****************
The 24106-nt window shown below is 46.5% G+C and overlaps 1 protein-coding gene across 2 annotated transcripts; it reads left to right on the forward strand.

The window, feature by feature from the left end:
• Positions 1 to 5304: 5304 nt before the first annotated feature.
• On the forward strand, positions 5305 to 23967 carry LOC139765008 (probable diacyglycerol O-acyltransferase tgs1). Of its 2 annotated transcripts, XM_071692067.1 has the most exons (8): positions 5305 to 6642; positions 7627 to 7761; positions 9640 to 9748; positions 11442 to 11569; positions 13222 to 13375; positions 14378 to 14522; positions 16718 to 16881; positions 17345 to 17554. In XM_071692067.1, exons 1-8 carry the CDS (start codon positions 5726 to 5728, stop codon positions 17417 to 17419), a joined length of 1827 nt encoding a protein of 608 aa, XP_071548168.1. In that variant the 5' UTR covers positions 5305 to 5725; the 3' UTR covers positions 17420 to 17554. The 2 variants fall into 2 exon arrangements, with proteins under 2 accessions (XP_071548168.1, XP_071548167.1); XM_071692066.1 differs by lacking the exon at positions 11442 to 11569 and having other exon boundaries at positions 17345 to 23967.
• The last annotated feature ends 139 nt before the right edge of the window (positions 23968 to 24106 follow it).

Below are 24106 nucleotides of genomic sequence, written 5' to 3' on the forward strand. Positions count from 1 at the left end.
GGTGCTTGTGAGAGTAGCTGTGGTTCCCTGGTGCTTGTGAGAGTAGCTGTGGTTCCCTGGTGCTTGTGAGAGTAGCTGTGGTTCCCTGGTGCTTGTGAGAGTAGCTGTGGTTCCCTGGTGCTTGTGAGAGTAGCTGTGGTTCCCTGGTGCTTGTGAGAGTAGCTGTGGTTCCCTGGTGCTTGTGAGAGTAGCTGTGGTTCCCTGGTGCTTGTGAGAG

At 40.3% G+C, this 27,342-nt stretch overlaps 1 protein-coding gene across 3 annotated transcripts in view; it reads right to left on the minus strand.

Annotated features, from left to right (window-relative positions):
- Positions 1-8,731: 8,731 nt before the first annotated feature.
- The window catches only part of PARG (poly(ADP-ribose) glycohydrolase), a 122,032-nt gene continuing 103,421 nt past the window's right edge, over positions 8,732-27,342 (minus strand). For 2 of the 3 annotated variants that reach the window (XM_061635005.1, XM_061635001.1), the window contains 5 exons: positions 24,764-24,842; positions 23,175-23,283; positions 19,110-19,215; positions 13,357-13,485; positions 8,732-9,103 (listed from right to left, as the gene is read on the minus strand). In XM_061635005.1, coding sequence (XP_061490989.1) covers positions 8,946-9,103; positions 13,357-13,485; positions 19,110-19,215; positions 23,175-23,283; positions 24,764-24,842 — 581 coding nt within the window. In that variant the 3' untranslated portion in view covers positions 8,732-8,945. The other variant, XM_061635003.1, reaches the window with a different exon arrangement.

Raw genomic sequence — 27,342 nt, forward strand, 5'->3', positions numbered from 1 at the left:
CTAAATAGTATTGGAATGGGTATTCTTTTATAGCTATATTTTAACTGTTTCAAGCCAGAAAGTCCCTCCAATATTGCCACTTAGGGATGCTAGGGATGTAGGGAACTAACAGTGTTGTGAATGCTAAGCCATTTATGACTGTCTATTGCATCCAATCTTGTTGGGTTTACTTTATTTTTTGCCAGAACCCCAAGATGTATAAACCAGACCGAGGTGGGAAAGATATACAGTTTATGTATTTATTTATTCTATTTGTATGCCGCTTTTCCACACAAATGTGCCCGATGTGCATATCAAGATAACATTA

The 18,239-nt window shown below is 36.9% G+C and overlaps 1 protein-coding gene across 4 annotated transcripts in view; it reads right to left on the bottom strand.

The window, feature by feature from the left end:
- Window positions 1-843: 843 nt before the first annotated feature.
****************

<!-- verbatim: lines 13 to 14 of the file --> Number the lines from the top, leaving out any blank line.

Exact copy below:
CTAAATAGTATTGGAATGGGTATTCTTTTATAGCTATATTTTAACTGTTTCAAGCCAGAAAGTCCCTCCAATATTGCCACTTAGGGATGCTAGGGATGTAGGGAACTAACAGTGTTGTGAATGCTAAGCCATTTATGACTGTCTATTGCATCCAATCTTGTTGGGTTTACTTTATTTTTTGCCAGAACCCCAAGATGTATAAACCAGACCGAGGTGGGAAAGATATACAGTTTATGTATTTATTTATTCTATTTGTATGCCGCTTTTCCACACAAATGTGCCCGATGTGCATATCAAGATAACATTA

The 18,239-nt window shown below is 36.9% G+C and overlaps 1 protein-coding gene across 4 annotated transcripts in view; it reads right to left on the bottom strand.